Thursday, February 25, 2010

Another Way to Think about Code Reuse

Anyone who practices Object Oriented Programming has a lot of different ways to reuse code. The most common way is to use inheritance, but recently I have been reusing code in an unconventional way.

Whenever I create a class I follow a strict convention on naming properties. Here is an example:

  1. public class Movie
  2. {
  3.     public string Title { get; set; }
  4.     public List<People> Actors { get; set; }
  6.     public DateTime ReleaseDate { get; set; }
  7.     public double MoneyEarnedToDate { get; set; }
  9.     public string Producer { get; set; }
  10.     public string Genre { get; set; }
  11. }

CamelCase is the convention I use to define every property. I always use complete words and never use abbreviations. I do not use underscores in public properties. I stick to this convention because it lets me extract Meta data from the class while it is in use and can be used to simplify coding of the UI.

  1. public class CustomGrid : DataGrid
  2. {
  3.     public CustomGrid()
  4.         : base()
  5.     {
  6.         AutoGenerateColumns = true;
  7.         AutoGeneratingColumn += new EventHandler<DataGridAutoGeneratingColumnEventArgs>(OnAutoGeneratingColumn);
  8.     }
  10.     void OnAutoGeneratingColumn(object sender, DataGridAutoGeneratingColumnEventArgs e)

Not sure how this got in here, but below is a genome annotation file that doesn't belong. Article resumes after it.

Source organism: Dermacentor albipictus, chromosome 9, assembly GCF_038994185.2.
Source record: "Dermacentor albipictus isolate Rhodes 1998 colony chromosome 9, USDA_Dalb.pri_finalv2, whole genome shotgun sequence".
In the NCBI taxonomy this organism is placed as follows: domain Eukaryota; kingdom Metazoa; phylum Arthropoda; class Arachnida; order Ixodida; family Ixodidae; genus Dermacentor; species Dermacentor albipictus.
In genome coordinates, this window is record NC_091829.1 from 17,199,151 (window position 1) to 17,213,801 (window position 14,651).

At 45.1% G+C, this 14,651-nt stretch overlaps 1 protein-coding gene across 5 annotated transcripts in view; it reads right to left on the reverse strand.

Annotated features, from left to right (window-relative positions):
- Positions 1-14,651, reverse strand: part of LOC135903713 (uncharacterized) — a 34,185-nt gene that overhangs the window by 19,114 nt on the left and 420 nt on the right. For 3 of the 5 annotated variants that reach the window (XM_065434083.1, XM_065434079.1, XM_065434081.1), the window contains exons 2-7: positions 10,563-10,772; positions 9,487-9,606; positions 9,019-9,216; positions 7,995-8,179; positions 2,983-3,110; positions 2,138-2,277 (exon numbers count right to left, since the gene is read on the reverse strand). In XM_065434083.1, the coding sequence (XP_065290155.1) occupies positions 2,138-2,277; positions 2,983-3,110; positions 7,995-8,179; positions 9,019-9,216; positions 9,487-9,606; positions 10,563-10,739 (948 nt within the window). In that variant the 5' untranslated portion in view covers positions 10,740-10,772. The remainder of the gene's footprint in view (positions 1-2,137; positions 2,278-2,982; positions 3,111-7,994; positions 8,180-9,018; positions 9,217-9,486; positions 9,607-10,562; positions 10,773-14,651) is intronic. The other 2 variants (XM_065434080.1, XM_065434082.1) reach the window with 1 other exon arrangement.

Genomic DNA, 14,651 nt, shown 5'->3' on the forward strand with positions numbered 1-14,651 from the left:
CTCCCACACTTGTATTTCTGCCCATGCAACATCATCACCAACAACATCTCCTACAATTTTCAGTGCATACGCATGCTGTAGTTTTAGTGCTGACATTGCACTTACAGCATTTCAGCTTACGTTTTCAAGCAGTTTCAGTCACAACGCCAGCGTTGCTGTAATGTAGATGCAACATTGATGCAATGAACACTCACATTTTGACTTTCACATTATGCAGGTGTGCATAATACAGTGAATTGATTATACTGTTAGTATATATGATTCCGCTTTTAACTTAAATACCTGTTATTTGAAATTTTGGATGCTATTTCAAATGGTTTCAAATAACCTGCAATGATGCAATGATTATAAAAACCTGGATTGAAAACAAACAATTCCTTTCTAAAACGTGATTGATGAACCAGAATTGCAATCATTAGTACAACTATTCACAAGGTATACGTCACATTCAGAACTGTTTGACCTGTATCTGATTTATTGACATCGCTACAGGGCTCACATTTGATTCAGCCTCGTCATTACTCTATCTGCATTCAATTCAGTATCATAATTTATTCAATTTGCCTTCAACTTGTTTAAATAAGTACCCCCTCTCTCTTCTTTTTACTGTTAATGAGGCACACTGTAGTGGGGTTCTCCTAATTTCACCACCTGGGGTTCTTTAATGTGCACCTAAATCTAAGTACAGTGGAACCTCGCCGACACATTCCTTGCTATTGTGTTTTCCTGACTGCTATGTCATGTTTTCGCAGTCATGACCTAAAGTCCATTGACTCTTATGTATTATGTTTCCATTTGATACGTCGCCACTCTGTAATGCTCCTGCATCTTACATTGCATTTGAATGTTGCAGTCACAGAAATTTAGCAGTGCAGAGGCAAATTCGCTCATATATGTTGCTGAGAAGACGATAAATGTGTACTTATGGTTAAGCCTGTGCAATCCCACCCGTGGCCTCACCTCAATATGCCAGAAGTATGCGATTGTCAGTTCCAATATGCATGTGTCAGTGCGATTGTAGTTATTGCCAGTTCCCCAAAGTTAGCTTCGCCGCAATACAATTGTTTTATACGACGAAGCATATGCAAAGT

11.     {
  12.         string sHeader = e.Column.Header.ToString();
  13.         e.Column.Header = CamelToTitleCase(sHeader);
  14.     }
  16.     public string CamelToTitleCase(string Text)
  17.     {
  18.         Text = Text.Substring(0, 1).ToUpper() + Text.Substring(1);
  19.         return Regex.Replace(Text, @"(\B[A-Z])", @" $1");
  20.     }
  22. }

Via inheritance I can customize the standard Silverlight DataGrid to automatically generate columns for whatever class is bound to it. I sign up for the OnAutoGeneratingColumn event so I can rename the column headings. The function CamelToTitleCase will automatically insert spaces before each capitol letter, so the property ReleaseDate becomes the header Release Date and the property MoneyEarnedToDate becomes Money Earned To Date

So is using a coding convention really code reuse or is it more like asset repurposing? I have learned that having a convention makes my code easier to read and debug. It also leads to even more advanced techniques I will share in later blogs.

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